New ALA report explores challenge of equitable access to digital content

Print Books, Basic Ebooks may Top Enhanced Ebooks at Fostering Literacy, Says Study

Forecast: 80% of Tablet App Downloads Will be from Games, Digital Publishing, Social Networking, and E-Commerce Categories in 2016


For Young Readers, Print or Digital Books?

5 Opportunities For Ed Tech To Amplify Children’s Curiosity, Not Destroy It
                             
                             
SUGGESTIONS FOR GROWING BOOKWORMS
                   
Summer Reading: You read often in our Roundups about summer reading issues.  I hope you are aware of the invitation issued by The New York Times Learning Network for you to “take to twitter” on this Thursday, June 7 to discuss your plans, your questions, your students’ and children’s ideas about #summerreading!  Let’s make the twitterworld well aware of this important period in the education of our children!

Military Families.  Recently RIF and United Through Reading visited the USS Bush and produced a fun event for children of parents who had been deployed and/or were to deploy soon after the reading celebration where Doro Bush read to the children. Later Jen came upon this article about one woman’s successes in sending comic books to soldiers and how much it has meant to the troops; her own medical emergency convinced her of the power of books for healing, passing time constructively. The article includes how you can assist her in this effort.  We’re including it as we believe for sure growing of bookworms includes assisting parents!


Best Books for Babies
: The list has been released, and goodness, what fun is waiting there on that list. The website also has other useful information about books and babies together. And I have already found it is a great list for selecting newborn gifts among other uses! [The Fred Rogers Company supports Best Books for Babies along with The School of Information Sciences at the University of Pittsburgh and the Pittsburgh Association for the Education of Young Children (PAEYC).]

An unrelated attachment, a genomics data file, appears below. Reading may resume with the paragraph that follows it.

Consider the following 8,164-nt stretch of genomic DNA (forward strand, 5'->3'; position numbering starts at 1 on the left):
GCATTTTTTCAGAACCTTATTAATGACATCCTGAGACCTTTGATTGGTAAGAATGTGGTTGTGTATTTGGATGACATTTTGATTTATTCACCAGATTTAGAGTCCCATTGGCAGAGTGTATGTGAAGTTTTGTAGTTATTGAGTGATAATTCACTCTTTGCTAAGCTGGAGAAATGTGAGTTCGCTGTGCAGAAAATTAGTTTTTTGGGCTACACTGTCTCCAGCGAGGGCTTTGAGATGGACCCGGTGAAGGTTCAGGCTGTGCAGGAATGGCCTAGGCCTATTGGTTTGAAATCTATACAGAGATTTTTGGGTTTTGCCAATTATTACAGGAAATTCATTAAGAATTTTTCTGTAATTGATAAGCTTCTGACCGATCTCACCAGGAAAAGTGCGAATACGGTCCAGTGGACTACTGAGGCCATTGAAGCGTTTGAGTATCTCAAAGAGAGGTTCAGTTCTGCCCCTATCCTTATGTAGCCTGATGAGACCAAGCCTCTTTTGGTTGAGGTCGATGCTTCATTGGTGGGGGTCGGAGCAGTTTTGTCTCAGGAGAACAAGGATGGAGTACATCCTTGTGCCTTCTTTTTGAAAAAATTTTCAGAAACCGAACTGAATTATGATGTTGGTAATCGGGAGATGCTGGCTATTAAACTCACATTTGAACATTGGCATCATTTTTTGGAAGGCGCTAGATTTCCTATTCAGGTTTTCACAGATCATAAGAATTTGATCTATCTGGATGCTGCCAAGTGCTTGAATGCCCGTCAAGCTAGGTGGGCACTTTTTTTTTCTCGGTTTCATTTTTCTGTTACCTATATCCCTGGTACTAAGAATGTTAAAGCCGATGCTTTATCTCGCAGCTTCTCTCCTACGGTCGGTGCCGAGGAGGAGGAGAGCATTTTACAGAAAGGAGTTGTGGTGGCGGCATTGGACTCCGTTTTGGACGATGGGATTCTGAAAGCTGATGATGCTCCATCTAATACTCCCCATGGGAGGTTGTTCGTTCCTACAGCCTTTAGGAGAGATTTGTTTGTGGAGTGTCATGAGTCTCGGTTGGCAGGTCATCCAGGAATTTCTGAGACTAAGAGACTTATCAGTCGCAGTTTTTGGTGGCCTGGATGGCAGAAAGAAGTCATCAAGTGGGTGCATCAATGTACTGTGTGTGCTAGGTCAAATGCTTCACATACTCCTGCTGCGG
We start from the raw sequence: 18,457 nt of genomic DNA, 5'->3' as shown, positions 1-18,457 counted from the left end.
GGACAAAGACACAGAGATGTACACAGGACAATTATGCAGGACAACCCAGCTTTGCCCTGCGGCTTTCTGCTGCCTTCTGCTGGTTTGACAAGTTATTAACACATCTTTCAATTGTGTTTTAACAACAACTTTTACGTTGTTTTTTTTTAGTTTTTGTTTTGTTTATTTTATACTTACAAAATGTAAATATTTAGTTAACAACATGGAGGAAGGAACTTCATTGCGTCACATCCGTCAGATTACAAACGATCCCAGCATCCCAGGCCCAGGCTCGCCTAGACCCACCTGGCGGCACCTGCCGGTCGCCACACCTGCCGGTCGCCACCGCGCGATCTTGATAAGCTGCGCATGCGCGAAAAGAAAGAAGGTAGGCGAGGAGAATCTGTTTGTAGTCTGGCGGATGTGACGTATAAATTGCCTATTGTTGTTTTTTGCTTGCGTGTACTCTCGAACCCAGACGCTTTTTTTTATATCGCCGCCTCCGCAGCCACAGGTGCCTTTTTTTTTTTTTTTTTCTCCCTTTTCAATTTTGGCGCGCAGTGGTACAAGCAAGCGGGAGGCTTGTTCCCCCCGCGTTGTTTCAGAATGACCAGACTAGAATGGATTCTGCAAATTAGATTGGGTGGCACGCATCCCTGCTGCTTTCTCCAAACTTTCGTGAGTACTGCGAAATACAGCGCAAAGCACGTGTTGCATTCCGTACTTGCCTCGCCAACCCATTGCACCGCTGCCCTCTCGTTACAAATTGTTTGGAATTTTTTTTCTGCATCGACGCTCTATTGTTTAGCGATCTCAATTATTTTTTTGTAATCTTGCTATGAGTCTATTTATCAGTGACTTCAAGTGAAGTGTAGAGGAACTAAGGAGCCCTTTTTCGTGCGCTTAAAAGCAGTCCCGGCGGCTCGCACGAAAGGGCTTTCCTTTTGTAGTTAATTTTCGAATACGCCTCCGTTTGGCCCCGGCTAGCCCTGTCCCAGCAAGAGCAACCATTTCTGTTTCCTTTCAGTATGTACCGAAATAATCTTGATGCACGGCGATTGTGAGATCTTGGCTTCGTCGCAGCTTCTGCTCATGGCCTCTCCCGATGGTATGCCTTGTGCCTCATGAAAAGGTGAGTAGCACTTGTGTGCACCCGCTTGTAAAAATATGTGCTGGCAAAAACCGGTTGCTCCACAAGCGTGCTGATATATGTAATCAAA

10,000 Ways It Won’t Work. In the February Roundup I wrote: 

An article caught my eye back in January that I failed to include in that roundup; it is critical enough I share it now a month late with you: Don’t Prevent Students’ Mistakes, Prepare for Them. I particularly liked for starters the poster headlining the article, a quote by Thomas A. Edison: I have not failed. I’ve just found 10,000 ways that won’t work. Enough said I believe, a strong reminder for all of us parents and educators.

It was interesting then to read in “By the Book” in the May 27, 2012 New York Times what Harvard University President Drew Gilpin Faust answered when asked “Is there any book you wish all incoming freshmen at Harvard would read?” Check out her answer! Similarly, our colleague in literacy, Kyle Zimmer, President, CEO and co-founder of First Book, was interviewed for “Corner Office” in that same edition of The New York Times, and she has an interesting award sometimes given to those who formulated promising ideas and failed.

Great apps for all book lovers to explore! That was the title of the May 26 Nerdy Book Club blog.  Mary Ann Scheuer has given us some great apps to explore and summer would be a fun time to do so! (Ah, surprised you, found another way to insert summer learning!)

Have a great beginning to your summer…and a sincere thank you for your dedication to children’s literacy. We hope to see you on twitter on June 7!  And then Jen will be back in mid-June with new literacy and reading items for you.

Book People Unite!
Carol

Posted on Monday, June 4th 2012